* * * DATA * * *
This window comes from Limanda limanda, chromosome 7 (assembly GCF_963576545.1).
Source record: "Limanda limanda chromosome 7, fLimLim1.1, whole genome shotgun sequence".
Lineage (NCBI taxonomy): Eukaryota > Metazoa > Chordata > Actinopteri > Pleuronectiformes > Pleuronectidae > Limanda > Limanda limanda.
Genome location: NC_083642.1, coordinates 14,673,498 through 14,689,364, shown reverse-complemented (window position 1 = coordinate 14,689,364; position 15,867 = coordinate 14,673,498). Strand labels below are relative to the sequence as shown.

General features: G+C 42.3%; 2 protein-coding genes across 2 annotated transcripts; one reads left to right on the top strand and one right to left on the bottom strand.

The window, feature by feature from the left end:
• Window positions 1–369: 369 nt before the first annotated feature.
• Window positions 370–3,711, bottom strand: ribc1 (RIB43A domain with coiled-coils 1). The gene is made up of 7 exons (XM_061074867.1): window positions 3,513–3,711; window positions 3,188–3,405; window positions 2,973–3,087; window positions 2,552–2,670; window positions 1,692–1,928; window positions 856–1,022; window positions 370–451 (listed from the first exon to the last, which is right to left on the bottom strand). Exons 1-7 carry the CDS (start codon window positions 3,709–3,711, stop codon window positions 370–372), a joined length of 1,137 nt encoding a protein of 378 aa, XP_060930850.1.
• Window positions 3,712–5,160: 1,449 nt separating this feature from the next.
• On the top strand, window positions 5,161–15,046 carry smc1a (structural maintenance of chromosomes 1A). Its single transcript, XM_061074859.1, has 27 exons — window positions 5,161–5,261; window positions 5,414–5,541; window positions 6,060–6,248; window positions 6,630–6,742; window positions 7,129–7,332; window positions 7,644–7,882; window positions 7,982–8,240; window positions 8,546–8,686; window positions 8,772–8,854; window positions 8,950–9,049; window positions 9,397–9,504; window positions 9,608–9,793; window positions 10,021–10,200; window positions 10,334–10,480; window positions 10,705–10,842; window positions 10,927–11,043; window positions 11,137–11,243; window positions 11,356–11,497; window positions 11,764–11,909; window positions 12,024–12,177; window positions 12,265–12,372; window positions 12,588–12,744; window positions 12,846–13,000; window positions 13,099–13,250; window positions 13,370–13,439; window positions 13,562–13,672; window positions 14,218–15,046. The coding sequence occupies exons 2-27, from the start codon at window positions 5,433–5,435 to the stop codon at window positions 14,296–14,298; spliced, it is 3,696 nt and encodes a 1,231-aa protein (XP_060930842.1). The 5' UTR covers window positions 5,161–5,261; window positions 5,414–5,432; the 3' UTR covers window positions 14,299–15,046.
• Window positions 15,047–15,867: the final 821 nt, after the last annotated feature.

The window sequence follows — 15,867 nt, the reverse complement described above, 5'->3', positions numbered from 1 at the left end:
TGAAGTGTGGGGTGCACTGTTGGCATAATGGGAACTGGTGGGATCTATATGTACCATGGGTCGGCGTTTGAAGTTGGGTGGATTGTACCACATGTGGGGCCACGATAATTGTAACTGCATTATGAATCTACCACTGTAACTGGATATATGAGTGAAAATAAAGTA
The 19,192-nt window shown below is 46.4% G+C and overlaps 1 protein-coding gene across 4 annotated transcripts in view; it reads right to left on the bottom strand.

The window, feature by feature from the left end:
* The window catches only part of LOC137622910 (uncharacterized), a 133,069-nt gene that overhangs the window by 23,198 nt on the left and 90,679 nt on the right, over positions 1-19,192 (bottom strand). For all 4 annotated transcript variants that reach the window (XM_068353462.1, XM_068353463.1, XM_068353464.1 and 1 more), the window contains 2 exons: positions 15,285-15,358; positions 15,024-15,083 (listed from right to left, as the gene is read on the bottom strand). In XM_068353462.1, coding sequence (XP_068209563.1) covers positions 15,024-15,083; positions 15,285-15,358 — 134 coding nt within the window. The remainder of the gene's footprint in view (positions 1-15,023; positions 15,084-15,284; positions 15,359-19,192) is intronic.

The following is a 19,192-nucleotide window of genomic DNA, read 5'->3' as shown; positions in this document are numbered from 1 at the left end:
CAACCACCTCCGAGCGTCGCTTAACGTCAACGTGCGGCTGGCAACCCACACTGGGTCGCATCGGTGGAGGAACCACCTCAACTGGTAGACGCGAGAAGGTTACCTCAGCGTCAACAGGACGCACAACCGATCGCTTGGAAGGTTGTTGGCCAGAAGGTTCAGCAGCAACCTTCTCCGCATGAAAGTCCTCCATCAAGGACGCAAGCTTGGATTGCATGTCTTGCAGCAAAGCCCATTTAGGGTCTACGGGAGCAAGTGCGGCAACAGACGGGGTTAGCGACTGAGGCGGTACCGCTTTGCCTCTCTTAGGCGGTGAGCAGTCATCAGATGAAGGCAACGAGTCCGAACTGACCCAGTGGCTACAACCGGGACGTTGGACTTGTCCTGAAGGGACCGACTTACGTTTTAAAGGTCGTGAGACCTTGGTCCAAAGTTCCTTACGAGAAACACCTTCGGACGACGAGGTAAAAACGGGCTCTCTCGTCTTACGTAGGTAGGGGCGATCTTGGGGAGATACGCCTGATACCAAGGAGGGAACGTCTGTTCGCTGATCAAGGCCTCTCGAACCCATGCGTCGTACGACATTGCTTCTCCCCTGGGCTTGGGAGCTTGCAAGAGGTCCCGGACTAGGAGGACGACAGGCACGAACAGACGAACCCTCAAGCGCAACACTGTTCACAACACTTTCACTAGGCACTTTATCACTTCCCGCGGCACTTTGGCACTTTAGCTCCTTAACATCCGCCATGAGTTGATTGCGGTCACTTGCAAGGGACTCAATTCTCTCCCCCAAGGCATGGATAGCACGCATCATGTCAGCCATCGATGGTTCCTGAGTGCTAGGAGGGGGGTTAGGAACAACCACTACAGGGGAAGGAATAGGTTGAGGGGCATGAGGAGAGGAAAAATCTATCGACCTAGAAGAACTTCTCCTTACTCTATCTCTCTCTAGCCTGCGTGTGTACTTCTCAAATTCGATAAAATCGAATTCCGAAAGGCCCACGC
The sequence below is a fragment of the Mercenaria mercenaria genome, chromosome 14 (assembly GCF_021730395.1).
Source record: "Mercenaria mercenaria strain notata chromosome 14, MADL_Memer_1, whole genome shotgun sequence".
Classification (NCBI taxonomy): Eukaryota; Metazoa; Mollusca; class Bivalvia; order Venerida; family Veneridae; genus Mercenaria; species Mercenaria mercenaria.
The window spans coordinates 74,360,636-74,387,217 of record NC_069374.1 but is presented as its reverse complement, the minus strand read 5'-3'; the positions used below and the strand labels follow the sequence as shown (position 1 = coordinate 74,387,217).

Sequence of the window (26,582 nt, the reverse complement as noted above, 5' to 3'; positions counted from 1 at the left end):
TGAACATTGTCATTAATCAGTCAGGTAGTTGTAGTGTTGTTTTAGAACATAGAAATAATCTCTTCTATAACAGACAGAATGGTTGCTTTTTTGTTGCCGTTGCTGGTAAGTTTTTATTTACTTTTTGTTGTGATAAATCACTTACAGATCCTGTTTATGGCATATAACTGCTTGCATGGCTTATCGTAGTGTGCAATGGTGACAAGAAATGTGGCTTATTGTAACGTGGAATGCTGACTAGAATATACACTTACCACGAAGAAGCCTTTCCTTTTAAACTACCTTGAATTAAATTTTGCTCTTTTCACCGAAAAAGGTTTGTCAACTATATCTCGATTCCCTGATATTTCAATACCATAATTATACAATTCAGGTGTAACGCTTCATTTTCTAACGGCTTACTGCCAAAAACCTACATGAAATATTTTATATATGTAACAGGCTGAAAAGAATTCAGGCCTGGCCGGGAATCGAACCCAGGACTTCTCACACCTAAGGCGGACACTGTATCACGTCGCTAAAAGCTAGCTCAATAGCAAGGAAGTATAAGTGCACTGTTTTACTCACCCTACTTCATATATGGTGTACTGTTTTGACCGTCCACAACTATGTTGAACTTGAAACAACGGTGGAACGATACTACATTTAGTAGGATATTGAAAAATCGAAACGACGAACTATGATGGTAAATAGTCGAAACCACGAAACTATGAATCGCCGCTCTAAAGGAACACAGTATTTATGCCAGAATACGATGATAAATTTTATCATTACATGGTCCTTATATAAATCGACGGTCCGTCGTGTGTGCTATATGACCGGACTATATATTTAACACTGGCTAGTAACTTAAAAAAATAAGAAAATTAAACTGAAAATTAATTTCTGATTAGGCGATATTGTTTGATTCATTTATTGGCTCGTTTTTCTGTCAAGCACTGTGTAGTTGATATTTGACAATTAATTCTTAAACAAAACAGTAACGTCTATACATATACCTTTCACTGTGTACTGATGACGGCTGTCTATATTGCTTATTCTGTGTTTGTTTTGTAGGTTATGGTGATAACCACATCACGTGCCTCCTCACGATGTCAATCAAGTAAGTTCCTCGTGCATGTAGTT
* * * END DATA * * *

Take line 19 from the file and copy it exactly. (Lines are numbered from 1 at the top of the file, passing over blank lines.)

The sequence below is a fragment of the Mercenaria mercenaria genome, chromosome 14 (assembly GCF_021730395.1).